I never try to find another singer or song. My new computer sounds tinny to my ears. My little portable radio is just as bad and I don't have anything remotely like a CD player. Excuse me, but I must go trim the wick on my kerosene lantern. Sheesh. I AM behind the times lil' brother.

Linda said...

Thanks for the intro to this guy Snow. I like him so much! But then, I love anything from Mexico and have a strange fascination with Tijuana.

Snowbrush said...

Hi, Diva. Hi, Linda. Glad you liked him.

Dana, if you have a Costco nearby, you can pick up a perfectly adequate iPod player, CD player, and radio for around $80, and then take it back for a full refund two years from now if it fails.

Child said: "The interaction with the live audience made me think that he (like many others) is a musical vampire, feeding from the emotions produced."

Why vampire? Why not symbiosis (as I'm using the word, it means a relationship in which each individual is dependent upon and receives reinforcement from the other). As I see it, the audience is not only NOT being exploited, the audience is getting exactly what they paid to receive, and would surely give Manu hell if he insisted on performing as if he were in a recording studio.

Ranch Chimp said...

Enjoyed the piece and video's, Thanx

The Elephant's Child said...

OK. Vampire might be the wrong word. Nonetheless, he is certainly feeding from the audience. I give you that they are also feeding from his and the band's energies. I prefer the studio version. Perhaps it is the parasitical me that is feeding from the studio version, and objecting to sharing the energies. You have me questioning myself again. Which is probably a good thing, just not a comfortable one.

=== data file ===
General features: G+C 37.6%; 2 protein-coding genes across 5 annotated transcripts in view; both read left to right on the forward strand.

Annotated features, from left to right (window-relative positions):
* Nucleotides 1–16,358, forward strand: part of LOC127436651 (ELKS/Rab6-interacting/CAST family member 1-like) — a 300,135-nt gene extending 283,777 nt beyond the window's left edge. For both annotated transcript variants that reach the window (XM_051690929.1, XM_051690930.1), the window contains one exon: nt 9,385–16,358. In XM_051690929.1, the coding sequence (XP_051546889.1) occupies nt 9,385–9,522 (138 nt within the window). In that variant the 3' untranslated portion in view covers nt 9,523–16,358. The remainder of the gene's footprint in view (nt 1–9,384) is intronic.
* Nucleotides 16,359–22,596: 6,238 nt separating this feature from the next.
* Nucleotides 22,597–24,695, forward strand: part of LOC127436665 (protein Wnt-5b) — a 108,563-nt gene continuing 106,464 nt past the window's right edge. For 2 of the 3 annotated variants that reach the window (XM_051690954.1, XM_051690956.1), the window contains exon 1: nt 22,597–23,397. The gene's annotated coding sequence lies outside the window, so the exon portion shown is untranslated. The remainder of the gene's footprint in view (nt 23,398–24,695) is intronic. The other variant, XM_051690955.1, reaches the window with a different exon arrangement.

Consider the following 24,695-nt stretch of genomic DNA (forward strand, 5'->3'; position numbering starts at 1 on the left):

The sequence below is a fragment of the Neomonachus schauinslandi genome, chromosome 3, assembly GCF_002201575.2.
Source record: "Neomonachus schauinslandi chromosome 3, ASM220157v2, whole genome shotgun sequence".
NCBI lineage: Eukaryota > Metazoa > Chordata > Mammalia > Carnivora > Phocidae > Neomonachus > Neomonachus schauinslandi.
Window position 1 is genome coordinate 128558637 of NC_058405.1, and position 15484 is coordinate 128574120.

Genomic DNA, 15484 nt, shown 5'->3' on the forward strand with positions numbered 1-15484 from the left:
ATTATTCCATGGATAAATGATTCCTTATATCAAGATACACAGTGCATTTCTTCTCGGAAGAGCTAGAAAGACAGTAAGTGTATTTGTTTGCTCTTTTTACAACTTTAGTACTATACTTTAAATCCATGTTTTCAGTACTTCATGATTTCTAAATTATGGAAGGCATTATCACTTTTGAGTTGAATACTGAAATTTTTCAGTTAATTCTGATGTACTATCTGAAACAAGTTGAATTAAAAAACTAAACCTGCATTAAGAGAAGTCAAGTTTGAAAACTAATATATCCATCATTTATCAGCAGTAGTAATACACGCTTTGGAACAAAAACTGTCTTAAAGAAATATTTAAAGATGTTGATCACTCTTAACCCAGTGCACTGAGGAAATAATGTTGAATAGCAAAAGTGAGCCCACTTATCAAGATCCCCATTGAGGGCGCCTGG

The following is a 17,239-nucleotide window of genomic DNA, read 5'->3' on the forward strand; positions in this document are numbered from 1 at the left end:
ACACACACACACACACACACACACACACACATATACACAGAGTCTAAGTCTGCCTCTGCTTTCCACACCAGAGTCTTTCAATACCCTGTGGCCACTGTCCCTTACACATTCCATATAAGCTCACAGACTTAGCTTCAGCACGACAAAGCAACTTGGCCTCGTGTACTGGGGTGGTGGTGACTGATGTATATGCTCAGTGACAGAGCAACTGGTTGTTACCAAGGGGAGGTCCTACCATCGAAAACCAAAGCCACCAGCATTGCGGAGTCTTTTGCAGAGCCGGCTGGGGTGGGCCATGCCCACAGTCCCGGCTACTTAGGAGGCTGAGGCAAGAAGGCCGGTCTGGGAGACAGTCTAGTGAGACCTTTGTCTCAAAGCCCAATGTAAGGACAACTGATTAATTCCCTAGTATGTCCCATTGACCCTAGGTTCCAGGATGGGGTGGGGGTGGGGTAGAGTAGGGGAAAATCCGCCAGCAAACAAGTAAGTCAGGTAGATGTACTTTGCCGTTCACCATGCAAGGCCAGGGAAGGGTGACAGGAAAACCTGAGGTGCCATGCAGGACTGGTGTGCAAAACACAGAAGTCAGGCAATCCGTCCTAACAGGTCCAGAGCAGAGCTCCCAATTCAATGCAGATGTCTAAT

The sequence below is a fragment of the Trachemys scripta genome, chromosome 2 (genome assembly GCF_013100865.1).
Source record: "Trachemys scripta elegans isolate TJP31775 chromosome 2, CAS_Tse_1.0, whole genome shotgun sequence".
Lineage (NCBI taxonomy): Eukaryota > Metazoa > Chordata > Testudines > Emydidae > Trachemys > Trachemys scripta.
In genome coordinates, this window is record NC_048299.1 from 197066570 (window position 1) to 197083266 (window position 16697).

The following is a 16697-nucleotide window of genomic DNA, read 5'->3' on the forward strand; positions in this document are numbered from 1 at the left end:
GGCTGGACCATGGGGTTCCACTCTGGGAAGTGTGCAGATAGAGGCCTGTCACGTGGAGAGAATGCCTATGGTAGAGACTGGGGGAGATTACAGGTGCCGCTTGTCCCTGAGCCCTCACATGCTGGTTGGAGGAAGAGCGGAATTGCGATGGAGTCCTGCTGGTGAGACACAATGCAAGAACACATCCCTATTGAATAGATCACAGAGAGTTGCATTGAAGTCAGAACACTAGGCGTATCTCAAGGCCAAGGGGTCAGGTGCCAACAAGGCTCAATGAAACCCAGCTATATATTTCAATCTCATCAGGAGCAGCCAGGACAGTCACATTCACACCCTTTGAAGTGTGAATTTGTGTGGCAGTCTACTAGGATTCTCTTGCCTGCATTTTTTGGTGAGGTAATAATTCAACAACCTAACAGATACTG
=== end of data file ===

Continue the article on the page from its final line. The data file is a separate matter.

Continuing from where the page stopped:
yoborobo said...

I love the live version.

Kay Dennison said...

I love Latin music! My favorite the old songs but this excellent!!!! My last job was working at the local hispanic center as admin asst. and had the pleasure of working on fund-raisers and meeting some of the better known artists in the country.

Rob-bear said...

Sad and soulful, Snow. I think the music would just keep getting to me.

All Consuming said...

The studio version is not my bag at all but I really like the live one. It's very reminiscent of SKA music which has so much energy in it. Nice one.

Strayer said...

I have no clue what he's saying. Nice crew in the band, nice voices and beat.

Beau's Mom said...

Snow, I assume you've notice that only the ones who truly care about you are still around.

It seems that since you mellowed out and stopped antagonizing the "moral majority" into having you drawn and quartered, the ones who truly wish you the best are still here.

CreekHiker / HollysFolly said...

Check out Edward Sharpe and the magnetic zeros.

And if you like southern soul, try mark arnell / I90. He's the voice of of the lead character in Memphis Beat

RNSANE said...

Well, actually, I like the studio version the best because I can understand it so much better. I speak Spanish pretty well and the words are so much clearer in this recording than the live show which is too loud for me! I like him, though, and will listen to more of him on YouTube.

By the way, glad you like the header on my blog. Thos Matilia poppies are incredible. I got those pictures at the San Francisco Botanical Garden...just lucky to catch such a good shot of the bee and flower!

Mim said...

Live version best - good stuff but yes...the message - yikes. it certainly ain't a fair world is it?

Chrisy said...

Always good to hear somebody different...thought provoking...now re the dope, can you eat it in cookies or muffins or something...it's the smoking it that's the real problem...so pleased tho that it's helping you...whatever it takes I say...